Kinedu helps you navigate parenting with science-based guidance – so we looked to experts to tackle this hard question.
As fall draws near, the question on every administrator and parent’s mind is: should schools reopen? And if they do, should they open fully? Partially? Remotely? The answer requires considering several, often conflicting factors, including public health, a child’s wellbeing, teacher safety, and long-term academic outcomes.There are no easy answers, but we’ve gathered a few science-based resources to help guide your conversations at home and in your community.
The importance of in-person schooling for children
In-person learning is crucial for children. The American Academy of Pediatrics has advocated for children to be physically present in school because of the health, social and emotional benefits that come with conducting classes in-person.
In-person interaction is valuable for children’s development of executive functions, which are essential for lifelong health and learning. And preschool and daycare is where children learn key social, emotional, language, communication, and interpersonal skills. For many children, school is also where they receive healthy meals and other vital services.
The solution for at-home learning
While there is great evidence that in-person schooling is important for children, reopening safely this fall is a difficult task for many schools.
Until schools re-open, pediatricians recommend using at-home learning apps, like Kinedu, to support your child’s development from home. Kinedu provides daily activity plans personalized to your little one’s age and stage. Building skills at home is easy with thousands of video-based playtime activities and articles created by experts on a variety of parenting topics.
Guidelines for schools, including preschools
Reopening safely depends on each community’s unique needs and resources. For example, in China, schools began to reopen in areas with less dense populations, and with an emphasis on opening high schools first. In countries like Denmark and Norway, younger children have returned to school first as they are more likely to have a hard time with distance learning.
For preschools, reopening presents an interesting set of challenges. How do you enforce face coverings? How can centers ensure proper hygiene protocols during playtime? What would reopening mean for teachers?
- Make use of outdoor spaces or temporary spaces for learning when possible.
- Improve hygiene measures, like handwashing, cleaning procedures for shared facilities, respiratory etiquette (sneezing and coughing into the elbow), and following safe food preparation processes. Parents can also help children make handwashing a fun activity.
- Implement staggered start and end times, as well as mealtimes/recess.
- Limit the number of visitors in the school.
- Break classrooms into small groups (cohorts) to minimize exposure.
- Train teachers and staff on how to maintain social distancing and require masks with adults who are present in school.
- Have a plan in place if students, teachers or staff test positive of have come into close contact with anyone who has tested positive, so they know when it’s necessary to self-isolate or quarantine themselves.
There’s no question that reopening schools safely is complicated, with unique circumstances in each community. Many schools are looking for ways to support families at home, through “online preschool” models, at-home education, and other means. Kinedu is supporting hundreds of teachers their schools connect with an “online preschool model” across multiple countries. Find out how your school can help guide your child’s learning experience at home with Kinedu Educators.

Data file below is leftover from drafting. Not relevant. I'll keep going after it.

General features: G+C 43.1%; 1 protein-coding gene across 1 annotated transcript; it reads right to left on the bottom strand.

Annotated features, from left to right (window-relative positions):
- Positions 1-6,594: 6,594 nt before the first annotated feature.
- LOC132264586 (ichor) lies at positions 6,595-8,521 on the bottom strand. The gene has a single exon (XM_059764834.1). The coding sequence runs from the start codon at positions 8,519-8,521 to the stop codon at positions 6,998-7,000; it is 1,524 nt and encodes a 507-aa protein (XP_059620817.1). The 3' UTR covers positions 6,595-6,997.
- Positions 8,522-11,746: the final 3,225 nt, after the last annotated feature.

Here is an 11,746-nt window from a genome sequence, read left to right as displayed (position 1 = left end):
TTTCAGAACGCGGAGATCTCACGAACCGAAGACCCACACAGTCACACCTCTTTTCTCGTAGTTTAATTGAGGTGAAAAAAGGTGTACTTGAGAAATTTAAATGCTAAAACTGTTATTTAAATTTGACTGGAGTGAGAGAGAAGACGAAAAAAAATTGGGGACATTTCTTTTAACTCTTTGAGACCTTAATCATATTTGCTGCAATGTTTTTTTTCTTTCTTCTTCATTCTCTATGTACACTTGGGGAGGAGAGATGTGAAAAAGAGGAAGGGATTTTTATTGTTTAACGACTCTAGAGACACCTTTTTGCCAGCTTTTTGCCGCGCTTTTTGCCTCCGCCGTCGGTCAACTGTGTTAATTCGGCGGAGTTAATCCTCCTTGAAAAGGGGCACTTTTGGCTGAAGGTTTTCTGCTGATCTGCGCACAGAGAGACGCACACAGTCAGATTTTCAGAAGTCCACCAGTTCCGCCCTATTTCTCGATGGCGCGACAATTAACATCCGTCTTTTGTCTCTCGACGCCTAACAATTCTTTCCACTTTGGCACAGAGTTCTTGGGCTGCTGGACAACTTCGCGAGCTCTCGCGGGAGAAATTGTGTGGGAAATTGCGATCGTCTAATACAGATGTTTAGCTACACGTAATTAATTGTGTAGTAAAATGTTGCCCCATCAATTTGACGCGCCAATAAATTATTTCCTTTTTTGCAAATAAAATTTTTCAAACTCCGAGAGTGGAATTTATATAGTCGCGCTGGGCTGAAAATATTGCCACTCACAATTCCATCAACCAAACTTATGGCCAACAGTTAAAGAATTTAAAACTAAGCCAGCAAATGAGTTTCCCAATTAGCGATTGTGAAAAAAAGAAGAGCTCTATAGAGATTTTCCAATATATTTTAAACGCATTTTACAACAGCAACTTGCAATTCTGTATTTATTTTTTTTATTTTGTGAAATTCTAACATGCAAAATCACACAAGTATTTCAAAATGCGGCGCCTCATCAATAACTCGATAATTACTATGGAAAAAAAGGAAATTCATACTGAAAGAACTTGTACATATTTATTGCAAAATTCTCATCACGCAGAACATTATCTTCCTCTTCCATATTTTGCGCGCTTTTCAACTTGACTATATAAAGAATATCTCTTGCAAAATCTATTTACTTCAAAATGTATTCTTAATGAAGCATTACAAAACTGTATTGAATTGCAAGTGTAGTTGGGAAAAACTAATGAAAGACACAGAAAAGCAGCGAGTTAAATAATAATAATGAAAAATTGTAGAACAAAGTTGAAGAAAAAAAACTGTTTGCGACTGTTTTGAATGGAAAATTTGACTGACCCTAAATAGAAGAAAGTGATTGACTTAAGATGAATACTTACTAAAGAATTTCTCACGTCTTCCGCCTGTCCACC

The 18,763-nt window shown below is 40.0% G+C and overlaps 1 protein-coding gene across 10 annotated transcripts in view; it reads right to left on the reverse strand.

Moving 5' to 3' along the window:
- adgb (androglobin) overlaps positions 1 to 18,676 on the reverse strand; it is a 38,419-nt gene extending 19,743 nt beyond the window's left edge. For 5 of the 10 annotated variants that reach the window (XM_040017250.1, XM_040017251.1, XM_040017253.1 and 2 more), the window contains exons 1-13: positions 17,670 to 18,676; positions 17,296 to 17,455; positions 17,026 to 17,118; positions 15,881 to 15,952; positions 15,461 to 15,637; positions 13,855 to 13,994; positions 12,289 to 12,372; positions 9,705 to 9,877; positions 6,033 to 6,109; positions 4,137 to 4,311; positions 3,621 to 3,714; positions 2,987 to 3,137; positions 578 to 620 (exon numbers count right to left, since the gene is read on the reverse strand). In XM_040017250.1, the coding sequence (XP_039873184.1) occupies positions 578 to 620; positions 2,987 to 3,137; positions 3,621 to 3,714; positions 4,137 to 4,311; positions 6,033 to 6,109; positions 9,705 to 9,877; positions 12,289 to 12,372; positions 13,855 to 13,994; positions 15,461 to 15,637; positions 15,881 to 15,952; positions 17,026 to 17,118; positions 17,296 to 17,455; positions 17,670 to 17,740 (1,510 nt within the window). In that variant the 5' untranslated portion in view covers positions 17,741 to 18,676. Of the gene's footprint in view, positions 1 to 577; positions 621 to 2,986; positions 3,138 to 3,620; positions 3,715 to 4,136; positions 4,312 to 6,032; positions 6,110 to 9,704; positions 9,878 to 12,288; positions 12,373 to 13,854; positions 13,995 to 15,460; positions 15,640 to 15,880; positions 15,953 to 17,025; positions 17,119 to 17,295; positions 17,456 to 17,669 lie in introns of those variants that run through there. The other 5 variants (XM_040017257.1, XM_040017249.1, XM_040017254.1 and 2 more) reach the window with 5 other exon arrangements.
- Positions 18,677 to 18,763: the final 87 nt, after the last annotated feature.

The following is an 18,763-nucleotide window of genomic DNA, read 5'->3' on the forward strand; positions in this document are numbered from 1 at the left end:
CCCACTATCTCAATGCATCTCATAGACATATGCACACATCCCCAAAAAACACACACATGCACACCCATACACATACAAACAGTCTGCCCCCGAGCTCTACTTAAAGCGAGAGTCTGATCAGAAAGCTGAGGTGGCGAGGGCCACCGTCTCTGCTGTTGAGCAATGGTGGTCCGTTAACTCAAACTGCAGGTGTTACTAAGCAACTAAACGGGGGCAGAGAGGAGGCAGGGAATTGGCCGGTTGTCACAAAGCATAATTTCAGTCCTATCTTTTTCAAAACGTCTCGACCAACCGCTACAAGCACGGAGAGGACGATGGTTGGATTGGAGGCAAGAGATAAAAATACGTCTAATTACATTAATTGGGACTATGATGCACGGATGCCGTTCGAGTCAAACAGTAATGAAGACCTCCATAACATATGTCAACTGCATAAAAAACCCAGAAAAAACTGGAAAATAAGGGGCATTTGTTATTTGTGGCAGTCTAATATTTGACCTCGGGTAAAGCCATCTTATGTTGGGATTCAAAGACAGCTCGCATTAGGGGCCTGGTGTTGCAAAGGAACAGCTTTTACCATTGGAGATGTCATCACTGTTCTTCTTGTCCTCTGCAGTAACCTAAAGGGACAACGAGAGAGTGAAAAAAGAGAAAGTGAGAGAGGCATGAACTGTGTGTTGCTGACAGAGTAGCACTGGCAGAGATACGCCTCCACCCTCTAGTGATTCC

How to help your child transition to a new learning environment
Changing routines can be disruptive for young children. Regardless of whether your child is physically returning to school or not, helping them adjust to a new routine will have a big impact on their overall well being.
Here are a few ways you can support your child during this time:
- Provide new expectations: what will be the same and what will be different, and why.
- Foster a calm, nurturing environment where your child can express their feelings.
- Respond positively to any questions or concerns your child has.
- Encourage safe habits: the CDC has created a checklist to help.
- Continue to create a playful learning environment at home by teaching your child new things during everyday activities, like family reading time, games and cooking.
- Remind them that it’s okay and normal to feel nervous, and that they are not alone.
Parents, don’t forget that you need support, too – it’s normal to feel stressed about this! Reach out to your child’s teacher or school to stay informed, and don’t be afraid to ask questions or reach out to parent-teacher support networks.
You can also join a community group to meet other parents in similar situations to share advice and support. Some parents are going as far as coming together to create “pandemic pods” or “microschools” with only 3-6 children and a single instructor (some are rotating the parents as teachers).
If you’re organizing a “pod” or “microschool” for young children aged 0-4, we can help! Kinedu Educators can structure your days and coordinate care with thousands of activities created by experts. Connected to the Kinedu app, our Educator tools include a daily activity feed adapted to your group’s skill level, a large library of activity ideas, chat and calendar to coordinate learning among the group, and other tools that can help you get started with an at-home learning plan. Start now for free.
Kinedu. Play together, grow together.